Dining tables often have an oil-based polyurethane finish. The hard, mostly clear topcoat protects the stain and wood underneath. Over time, this finish starts to dull, and damaged areas and water rings further reduce the surface's shine. A thorough cleaning, careful repairs and calculated polishing restore most tables. But in some cases, the finish becomes too worn and old, and the only way to restore the dining room table’s shine is to apply a new protective topcoat.
Things You'll Need
- Mineral spirits
- Clean, lint-free towels
- Denatured alcohol
- Felt-tip furniture pen
- Furniture wax stick
- Boiled linseed oil
- Automotive rubbing compound
- 100-grit sandpaper
- 150-grit sandpaper
- 200-grit sandpaper
- Electric power sander, belt or random orbit
- Tack cloths
- Oil-based polyurethane
- Plastic dish
- 2-inch natural-bristle paintbrush
- Razor blade
- 400-grit sandpaper
Cleaning and Repairing Damage
Remove layers of buildup caused by furniture polish and waxes, using mineral spirits or turpentine. Put on gloves; wet a rag with the product and buff it into the table. Take care not to oversaturate the wood.
Place a clean, folded towel over any water marks. Heat your iron to the lowest setting and gently press it onto the towel, keeping it in place for five to 10 seconds. Lift the iron and the towel, and repeat the process until the marks disappear. If this method doesn’t work, wet a rag with denatured alcohol and lightly buff the water rings until they vanish.
Repair dents and scratches as needed. Use a felt-tip furniture pen for very light scratches and a wax stick for deeper gouges, matching the products to the stain color on the table. Only apply these products to the damaged portions according to manufacturer directions, leaving the surrounding areas untouched.
Buff boiled linseed oil into the tabletop while wearing gloves for a smooth, shiny finish. You can also use automotive rubbing compound as a slightly abrasive furniture polish to eliminate minor scuff marks and shine up the surface.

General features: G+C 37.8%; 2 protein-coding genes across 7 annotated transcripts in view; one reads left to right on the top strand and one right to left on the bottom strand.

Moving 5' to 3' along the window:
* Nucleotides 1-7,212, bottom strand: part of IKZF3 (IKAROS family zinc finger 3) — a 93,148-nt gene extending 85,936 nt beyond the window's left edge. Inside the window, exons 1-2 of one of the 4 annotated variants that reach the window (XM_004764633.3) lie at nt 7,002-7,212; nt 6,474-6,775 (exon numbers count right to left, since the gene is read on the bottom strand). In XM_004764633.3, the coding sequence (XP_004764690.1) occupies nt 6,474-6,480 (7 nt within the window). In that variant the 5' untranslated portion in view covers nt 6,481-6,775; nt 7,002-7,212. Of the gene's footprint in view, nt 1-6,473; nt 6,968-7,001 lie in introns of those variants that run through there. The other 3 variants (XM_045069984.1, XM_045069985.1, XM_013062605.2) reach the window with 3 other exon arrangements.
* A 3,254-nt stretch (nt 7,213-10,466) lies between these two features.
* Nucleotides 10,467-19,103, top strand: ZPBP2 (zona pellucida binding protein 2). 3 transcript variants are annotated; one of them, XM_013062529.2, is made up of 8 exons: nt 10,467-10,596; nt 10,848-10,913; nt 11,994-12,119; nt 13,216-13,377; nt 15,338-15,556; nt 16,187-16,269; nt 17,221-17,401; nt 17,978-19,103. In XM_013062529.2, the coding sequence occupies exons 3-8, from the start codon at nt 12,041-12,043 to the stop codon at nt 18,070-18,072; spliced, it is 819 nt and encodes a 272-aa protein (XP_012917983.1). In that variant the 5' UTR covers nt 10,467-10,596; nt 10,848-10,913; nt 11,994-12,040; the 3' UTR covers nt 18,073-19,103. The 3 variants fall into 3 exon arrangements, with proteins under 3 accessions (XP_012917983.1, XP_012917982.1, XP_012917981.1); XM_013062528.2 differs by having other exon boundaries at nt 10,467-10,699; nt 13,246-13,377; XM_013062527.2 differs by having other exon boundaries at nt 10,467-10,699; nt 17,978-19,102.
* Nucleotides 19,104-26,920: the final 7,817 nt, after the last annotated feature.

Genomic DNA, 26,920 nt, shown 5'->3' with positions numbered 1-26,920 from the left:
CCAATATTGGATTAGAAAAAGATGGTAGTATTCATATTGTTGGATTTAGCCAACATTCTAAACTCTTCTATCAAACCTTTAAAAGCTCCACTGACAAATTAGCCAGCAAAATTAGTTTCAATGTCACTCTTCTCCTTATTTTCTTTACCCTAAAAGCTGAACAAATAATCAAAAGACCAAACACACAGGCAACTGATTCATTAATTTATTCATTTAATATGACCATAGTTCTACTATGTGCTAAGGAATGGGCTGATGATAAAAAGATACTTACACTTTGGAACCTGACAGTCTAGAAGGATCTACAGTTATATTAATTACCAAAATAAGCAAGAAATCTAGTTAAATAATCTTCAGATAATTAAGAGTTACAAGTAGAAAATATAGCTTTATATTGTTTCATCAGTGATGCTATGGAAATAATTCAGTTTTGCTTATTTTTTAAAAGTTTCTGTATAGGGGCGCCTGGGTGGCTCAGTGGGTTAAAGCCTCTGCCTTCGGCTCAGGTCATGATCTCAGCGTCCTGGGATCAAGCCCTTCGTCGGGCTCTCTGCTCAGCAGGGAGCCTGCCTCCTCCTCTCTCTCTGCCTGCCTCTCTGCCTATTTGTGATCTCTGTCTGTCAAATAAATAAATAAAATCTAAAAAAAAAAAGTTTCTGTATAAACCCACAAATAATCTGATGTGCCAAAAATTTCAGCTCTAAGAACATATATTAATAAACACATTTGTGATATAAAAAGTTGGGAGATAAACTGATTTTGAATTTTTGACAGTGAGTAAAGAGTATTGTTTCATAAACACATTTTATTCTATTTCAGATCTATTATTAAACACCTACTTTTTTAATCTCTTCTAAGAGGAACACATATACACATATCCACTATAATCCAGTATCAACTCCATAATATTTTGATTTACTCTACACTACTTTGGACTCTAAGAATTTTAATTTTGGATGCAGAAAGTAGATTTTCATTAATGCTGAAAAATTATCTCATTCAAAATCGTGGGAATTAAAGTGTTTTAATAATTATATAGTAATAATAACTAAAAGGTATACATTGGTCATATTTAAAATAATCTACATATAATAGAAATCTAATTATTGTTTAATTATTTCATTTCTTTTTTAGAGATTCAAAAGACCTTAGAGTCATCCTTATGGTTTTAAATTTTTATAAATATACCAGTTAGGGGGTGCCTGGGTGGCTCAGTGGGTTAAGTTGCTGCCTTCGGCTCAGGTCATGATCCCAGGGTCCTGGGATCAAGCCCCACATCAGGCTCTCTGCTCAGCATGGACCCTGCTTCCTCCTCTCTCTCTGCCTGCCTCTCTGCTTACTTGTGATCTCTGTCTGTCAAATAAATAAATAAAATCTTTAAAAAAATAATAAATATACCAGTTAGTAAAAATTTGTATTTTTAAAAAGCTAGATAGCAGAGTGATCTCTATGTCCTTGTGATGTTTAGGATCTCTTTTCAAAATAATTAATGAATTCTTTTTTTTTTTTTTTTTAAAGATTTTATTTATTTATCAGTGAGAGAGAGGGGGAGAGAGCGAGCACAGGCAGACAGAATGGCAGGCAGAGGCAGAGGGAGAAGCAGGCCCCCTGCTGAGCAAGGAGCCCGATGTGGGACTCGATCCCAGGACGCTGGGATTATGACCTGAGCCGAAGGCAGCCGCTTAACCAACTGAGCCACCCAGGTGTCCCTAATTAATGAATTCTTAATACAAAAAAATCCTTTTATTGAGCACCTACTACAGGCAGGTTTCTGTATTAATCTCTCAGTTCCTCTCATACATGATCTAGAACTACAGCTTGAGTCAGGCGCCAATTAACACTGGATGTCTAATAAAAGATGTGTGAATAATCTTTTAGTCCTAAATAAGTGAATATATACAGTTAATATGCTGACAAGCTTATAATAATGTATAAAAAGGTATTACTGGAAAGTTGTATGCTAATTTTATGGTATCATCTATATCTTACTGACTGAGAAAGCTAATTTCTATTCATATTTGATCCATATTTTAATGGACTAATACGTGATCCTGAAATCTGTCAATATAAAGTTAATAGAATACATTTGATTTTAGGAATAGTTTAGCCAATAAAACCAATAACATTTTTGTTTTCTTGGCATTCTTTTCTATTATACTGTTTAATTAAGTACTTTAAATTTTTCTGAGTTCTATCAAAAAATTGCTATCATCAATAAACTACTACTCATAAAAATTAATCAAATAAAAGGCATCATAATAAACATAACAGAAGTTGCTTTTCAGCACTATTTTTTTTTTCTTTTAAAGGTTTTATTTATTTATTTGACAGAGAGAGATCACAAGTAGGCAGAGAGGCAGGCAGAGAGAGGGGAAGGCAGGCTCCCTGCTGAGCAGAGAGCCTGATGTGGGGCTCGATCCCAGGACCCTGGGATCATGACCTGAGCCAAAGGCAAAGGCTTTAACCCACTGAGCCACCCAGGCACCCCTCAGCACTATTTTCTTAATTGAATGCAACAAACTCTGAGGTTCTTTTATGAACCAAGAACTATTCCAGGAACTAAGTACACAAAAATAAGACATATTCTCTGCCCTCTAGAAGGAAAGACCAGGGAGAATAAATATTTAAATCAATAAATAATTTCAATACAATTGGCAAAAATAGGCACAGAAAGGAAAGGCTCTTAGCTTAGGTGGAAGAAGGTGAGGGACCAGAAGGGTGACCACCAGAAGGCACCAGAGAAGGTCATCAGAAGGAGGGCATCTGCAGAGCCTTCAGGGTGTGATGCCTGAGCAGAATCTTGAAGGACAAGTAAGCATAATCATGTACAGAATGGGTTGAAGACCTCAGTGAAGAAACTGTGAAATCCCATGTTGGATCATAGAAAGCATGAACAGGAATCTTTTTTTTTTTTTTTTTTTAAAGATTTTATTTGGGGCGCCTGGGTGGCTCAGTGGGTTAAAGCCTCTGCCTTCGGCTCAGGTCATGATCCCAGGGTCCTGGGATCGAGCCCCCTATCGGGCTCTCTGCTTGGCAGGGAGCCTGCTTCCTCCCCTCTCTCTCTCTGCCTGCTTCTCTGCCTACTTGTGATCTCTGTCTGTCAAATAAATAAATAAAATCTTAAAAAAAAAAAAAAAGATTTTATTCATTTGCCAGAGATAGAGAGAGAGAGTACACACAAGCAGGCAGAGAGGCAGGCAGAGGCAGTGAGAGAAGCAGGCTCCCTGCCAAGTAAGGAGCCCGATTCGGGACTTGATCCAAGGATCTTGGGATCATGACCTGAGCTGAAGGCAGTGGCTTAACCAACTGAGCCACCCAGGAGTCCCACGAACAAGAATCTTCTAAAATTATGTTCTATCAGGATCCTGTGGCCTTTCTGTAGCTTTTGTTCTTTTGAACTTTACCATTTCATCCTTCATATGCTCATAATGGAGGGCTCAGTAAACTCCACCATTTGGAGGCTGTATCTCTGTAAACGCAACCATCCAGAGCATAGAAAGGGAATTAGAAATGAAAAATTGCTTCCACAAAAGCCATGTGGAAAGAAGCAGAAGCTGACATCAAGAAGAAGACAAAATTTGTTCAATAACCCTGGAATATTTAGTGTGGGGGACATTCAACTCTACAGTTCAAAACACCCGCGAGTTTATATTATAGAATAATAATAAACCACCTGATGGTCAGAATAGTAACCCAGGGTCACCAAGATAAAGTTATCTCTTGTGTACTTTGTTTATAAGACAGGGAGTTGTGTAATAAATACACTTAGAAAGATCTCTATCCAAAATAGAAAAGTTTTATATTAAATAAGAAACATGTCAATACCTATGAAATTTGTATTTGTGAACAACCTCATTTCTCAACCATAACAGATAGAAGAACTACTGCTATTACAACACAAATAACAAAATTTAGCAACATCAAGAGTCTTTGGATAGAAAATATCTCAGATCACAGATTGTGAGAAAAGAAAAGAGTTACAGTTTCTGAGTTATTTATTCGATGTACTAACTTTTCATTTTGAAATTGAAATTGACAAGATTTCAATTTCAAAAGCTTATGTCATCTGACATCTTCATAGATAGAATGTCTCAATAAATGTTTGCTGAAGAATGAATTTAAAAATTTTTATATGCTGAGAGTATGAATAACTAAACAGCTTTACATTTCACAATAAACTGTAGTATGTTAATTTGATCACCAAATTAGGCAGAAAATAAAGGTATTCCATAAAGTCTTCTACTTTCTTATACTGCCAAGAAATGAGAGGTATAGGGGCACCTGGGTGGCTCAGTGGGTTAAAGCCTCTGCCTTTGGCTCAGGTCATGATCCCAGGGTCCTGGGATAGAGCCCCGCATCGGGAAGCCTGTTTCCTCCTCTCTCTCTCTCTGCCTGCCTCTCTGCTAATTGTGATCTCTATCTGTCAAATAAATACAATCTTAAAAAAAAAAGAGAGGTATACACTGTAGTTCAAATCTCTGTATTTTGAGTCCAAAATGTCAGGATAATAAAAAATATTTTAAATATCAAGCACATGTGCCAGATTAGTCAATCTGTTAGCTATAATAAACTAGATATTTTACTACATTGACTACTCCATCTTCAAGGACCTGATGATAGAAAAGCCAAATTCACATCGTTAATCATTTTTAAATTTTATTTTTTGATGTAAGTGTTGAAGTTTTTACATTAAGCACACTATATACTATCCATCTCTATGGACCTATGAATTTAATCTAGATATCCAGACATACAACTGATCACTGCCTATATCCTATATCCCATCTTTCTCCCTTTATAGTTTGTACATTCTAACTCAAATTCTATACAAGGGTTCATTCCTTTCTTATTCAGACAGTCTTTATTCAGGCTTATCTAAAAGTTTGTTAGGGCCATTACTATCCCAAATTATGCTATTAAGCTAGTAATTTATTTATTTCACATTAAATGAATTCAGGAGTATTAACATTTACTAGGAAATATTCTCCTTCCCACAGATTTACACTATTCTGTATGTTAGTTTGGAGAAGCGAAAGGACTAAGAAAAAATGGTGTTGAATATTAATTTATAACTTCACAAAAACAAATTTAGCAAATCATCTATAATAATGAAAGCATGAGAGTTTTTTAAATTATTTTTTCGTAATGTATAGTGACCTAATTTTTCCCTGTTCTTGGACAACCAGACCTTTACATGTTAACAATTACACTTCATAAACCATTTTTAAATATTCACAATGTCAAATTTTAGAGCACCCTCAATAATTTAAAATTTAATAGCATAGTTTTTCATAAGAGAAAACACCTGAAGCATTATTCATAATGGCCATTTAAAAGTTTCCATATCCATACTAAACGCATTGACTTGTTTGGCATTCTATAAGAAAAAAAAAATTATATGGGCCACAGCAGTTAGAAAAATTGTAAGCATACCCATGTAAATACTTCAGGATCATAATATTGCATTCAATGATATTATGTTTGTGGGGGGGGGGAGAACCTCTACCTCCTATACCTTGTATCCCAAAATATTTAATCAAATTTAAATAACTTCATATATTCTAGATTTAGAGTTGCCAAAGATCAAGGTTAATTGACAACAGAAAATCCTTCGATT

Restoring Shine With Fresh Polyurethane
Sand the entire table in three stages, starting with 100-grit sandpaper and working your way up to 150-grit and 220-grit sandpaper. A power sander makes quick work of this, but it’s not necessary to remove all the existing stain on the table. You’re looking to create a smooth, flat surface and scuff up the glossy topcoat to create a solid base for the new topcoat.
Mix a can of clear, glossy oil-based polyurethane thoroughly. Pour some of the product into a plastic dish and cut it with mineral spirits at a ratio of 2 parts poly to 1 part mineral spirits. Keep the rest of the polyurethane separate. This initial mixture creates a thin seal on the wood, protecting it from damage in the future and giving you the smoothest, glossiest finish.
Dip a 2-inch paintbrush into the sealing mixture and apply a thin, even coat to the entire table, overlapping the brushstrokes lightly. Allow the polyurethane to dry for four to six hours.
Stir the can of polyurethane thoroughly. Apply a thin, even coat to the table, dipping the brush directly in the can. Wait for the finish to dry for 24 hours and apply a final coat of straight polyurethane. Let this dry for another 24 hours.
Inspect your work. Scrape drips and bubbles off carefully with a razor blade. Wet ultra-fine 400-grit sandpaper with cool water and gently sand the entire table to smooth the polyurethane. Several light passes with frequent rewetting is all that’s necessary. Wipe the table down with a tack cloth. Let the finish cure for three to four days. Finish with automotive polishing compound buffed into the table with a clean rag to increase the shine.
- Photo Credit Patricia Hofmeester/iStock/Getty Images
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